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Contribution to the Knowledge of the Nudibranchiate Mollusk, Melibe Leonina (Gould)
H. P. Von W. Kjerschow-Agersborg
The American Naturalist
Vol. 55, No. 638 (May - Jun., 1921), pp. 222-253
Stable URL: http://www.jstor.org/stable/2456514
Page Count: 32
1. Melibe leonina is a large carnivorous Nudibranch reaching sometimes 14 centimeters in total length; it is an actively predaceous animal; it practically gorges itself, feeding mainly on small Crustacea; it is gregarious. 2. It seems to live more than one year; its recurrence is spasmodic. 3. It swims freely in the water, backward, upward or downward; it crawls on the surface by the surface tension, and on sea-weeds, by the help of its highly ciliated foot. 4. Its defensive means are an offensive odor and death feigning. 5. It drops to deeper water by relaxation of its muscles. 6. It collects in groups among sea-weeds, where copulation takes place. 7. Mutual insemination does not seem to be simultaneous. 8. It spawns as early as March and as late as July; sexual maturity is reached quite early, as young ones two centimeters long were found with ripe spermatozoa. 9. Spermatozoa from another individual are stored in the ovo-spermatotheca but wander up the uterus as far as the prostate. 10. Eggs are also stored in the spermatotheca, hence the name ovo-spermatotheca. 11. Copulating individuals are of the same relative size. 12. The same individual deposits more than one nidosome, after insemination; spermatozoa may be carried over in the ovo-spermatotheca at least two weeks. 13. The eggs are deposited in capsules, normally containing from 15 to 22 eggs. The capsules are arranged in rows within a gelatinous mass, sometimes quite regularly; the gelatinous mass is formed into a belt from 3 to 5 cm. wide; the mucous flow is greater in one side of the belt than in the other, so that one side of the belt is shorter than the other, and the belt curves into a funnel-shaped mass, the apex adhering to some sea-weed, near the surface of the water. 14. Eggs may become incapsulated without being fertilized; no cleavage of such eggs follows. 15. Normally the embryo develops within two weeks.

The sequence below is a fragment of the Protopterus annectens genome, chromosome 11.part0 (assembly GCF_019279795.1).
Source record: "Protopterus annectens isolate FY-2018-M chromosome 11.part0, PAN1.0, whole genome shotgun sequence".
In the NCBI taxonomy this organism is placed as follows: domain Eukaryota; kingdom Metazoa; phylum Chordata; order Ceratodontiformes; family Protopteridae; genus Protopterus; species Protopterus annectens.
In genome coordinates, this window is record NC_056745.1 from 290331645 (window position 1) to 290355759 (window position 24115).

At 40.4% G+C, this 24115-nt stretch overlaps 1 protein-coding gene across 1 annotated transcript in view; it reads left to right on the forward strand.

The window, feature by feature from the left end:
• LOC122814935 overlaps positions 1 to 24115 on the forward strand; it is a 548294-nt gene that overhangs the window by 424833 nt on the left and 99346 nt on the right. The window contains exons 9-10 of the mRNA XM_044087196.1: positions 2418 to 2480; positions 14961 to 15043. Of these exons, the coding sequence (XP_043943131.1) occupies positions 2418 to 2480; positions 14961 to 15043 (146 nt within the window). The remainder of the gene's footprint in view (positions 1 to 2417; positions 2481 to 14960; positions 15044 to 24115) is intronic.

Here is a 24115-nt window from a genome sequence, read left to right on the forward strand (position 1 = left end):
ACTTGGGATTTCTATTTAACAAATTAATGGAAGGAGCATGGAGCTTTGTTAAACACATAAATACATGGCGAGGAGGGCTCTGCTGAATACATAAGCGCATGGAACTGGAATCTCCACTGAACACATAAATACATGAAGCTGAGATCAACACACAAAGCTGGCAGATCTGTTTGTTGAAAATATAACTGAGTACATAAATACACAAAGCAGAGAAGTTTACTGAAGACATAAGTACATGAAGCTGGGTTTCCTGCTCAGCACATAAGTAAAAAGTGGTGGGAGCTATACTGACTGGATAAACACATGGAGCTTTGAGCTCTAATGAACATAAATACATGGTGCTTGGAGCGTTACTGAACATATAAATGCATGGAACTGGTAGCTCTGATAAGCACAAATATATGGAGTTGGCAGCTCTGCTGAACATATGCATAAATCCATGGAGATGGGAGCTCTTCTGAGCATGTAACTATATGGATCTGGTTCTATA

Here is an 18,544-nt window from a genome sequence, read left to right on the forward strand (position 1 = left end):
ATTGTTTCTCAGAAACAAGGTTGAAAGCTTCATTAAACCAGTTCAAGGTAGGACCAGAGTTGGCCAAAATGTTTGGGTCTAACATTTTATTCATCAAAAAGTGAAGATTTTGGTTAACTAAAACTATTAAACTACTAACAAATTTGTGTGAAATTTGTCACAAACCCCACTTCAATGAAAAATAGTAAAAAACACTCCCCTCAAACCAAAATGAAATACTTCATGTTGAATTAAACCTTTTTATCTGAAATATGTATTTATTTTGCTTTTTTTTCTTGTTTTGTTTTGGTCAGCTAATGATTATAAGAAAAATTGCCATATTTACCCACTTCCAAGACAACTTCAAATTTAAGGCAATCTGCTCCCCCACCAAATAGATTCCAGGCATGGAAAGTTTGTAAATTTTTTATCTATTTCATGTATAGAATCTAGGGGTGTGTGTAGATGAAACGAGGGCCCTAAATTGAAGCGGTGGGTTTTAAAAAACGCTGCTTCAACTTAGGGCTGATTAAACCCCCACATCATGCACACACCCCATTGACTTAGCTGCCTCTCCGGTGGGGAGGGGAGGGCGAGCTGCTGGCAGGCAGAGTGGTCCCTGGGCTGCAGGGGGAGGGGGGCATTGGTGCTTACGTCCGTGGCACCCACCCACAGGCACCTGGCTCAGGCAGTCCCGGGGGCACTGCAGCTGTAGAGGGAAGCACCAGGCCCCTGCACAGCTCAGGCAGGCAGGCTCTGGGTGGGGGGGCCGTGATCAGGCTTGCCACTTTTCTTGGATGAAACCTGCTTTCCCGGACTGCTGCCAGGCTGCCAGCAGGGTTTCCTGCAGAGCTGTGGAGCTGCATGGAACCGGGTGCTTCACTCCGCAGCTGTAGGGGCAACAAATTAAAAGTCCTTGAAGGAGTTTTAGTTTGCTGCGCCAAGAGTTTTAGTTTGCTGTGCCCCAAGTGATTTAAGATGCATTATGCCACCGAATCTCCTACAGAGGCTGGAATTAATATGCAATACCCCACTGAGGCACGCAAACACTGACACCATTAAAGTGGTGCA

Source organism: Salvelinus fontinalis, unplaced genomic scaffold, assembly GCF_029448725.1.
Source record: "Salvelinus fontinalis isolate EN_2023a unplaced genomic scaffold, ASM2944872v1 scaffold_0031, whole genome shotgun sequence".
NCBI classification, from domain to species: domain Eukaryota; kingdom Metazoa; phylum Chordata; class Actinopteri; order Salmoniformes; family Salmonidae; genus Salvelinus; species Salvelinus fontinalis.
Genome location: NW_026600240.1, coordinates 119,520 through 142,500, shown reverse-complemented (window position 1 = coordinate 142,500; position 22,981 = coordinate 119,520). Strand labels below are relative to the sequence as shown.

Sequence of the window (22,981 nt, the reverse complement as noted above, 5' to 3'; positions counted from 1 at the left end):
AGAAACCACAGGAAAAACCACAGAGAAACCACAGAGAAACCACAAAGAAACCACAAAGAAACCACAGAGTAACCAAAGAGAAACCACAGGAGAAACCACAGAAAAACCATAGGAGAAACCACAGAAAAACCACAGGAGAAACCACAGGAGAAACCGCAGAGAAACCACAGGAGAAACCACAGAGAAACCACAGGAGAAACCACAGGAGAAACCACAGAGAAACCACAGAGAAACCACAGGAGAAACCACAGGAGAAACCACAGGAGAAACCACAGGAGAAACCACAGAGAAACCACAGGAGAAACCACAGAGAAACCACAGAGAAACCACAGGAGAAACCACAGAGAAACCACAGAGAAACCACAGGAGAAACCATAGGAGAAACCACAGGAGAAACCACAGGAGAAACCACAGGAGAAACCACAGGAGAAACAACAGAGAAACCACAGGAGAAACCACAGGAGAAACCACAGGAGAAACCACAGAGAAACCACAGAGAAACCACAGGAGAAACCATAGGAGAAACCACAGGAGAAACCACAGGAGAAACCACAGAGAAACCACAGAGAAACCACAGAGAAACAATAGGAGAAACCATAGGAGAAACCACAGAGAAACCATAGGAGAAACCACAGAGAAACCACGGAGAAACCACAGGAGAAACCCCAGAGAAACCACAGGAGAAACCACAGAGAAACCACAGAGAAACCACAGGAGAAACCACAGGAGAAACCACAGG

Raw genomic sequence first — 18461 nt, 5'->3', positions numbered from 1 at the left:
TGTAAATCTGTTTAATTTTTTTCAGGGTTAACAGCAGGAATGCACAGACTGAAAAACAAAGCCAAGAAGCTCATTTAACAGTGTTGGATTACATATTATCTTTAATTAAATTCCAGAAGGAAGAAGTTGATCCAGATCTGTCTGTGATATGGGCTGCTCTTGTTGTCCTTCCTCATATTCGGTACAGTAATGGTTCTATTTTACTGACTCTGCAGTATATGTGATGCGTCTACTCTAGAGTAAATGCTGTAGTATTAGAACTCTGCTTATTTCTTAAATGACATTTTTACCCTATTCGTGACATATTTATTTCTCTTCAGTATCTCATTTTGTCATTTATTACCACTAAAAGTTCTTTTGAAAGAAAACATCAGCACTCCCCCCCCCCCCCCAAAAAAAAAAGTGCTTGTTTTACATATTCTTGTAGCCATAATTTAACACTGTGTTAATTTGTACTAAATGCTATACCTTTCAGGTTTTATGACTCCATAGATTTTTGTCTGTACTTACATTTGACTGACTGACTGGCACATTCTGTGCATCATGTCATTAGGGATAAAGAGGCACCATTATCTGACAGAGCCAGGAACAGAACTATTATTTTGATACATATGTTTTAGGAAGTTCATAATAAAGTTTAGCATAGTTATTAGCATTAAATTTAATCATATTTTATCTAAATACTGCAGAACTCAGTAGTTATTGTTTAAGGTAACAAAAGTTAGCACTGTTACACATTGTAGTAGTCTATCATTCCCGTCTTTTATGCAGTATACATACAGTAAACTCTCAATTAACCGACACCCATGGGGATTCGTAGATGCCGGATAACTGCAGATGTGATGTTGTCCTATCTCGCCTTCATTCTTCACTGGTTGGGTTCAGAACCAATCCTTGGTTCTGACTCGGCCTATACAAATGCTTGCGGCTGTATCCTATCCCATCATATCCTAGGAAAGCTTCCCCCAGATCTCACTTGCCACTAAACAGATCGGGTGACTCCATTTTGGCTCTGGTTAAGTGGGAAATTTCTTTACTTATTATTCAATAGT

The American Naturalist